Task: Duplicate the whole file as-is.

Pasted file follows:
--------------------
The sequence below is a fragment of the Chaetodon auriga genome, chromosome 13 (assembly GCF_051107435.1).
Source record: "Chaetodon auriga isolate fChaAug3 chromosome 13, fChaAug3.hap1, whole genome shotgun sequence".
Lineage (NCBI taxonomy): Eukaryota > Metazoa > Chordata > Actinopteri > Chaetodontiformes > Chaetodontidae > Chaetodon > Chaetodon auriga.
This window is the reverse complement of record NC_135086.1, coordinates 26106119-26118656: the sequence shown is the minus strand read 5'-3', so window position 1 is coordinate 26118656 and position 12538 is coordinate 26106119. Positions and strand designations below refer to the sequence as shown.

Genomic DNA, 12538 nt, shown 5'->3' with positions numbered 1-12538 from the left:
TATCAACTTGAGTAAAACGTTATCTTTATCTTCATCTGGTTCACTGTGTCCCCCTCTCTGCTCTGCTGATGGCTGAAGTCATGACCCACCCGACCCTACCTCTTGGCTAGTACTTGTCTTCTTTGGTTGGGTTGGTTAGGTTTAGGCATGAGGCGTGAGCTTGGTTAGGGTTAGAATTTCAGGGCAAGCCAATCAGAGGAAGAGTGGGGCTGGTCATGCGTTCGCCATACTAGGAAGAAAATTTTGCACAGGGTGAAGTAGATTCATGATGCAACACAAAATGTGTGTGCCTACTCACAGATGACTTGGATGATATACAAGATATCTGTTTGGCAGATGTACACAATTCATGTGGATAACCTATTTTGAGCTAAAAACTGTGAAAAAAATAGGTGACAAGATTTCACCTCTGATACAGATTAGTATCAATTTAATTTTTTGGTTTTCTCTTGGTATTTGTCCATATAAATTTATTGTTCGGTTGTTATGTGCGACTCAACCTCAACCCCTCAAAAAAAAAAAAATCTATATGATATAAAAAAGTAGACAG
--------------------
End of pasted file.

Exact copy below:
The sequence below is a fragment of the Chaetodon auriga genome, chromosome 13 (assembly GCF_051107435.1).
Source record: "Chaetodon auriga isolate fChaAug3 chromosome 13, fChaAug3.hap1, whole genome shotgun sequence".
Lineage (NCBI taxonomy): Eukaryota > Metazoa > Chordata > Actinopteri > Chaetodontiformes > Chaetodontidae > Chaetodon > Chaetodon auriga.
This window is the reverse complement of record NC_135086.1, coordinates 26106119-26118656: the sequence shown is the minus strand read 5'-3', so window position 1 is coordinate 26118656 and position 12538 is coordinate 26106119. Positions and strand designations below refer to the sequence as shown.

Genomic DNA, 12538 nt, shown 5'->3' with positions numbered 1-12538 from the left:
TATCAACTTGAGTAAAACGTTATCTTTATCTTCATCTGGTTCACTGTGTCCCCCTCTCTGCTCTGCTGATGGCTGAAGTCATGACCCACCCGACCCTACCTCTTGGCTAGTACTTGTCTTCTTTGGTTGGGTTGGTTAGGTTTAGGCATGAGGCGTGAGCTTGGTTAGGGTTAGAATTTCAGGGCAAGCCAATCAGAGGAAGAGTGGGGCTGGTCATGCGTTCGCCATACTAGGAAGAAAATTTTGCACAGGGTGAAGTAGATTCATGATGCAACACAAAATGTGTGTGCCTACTCACAGATGACTTGGATGATATACAAGATATCTGTTTGGCAGATGTACACAATTCATGTGGATAACCTATTTTGAGCTAAAAACTGTGAAAAAAATAGGTGACAAGATTTCACCTCTGATACAGATTAGTATCAATTTAATTTTTTGGTTTTCTCTTGGTATTTGTCCATATAAATTTATTGTTCGGTTGTTATGTGCGACTCAACCTCAACCCCTCAAAAAAAAAAAAATCTATATGATATAAAAAAGTAGACAG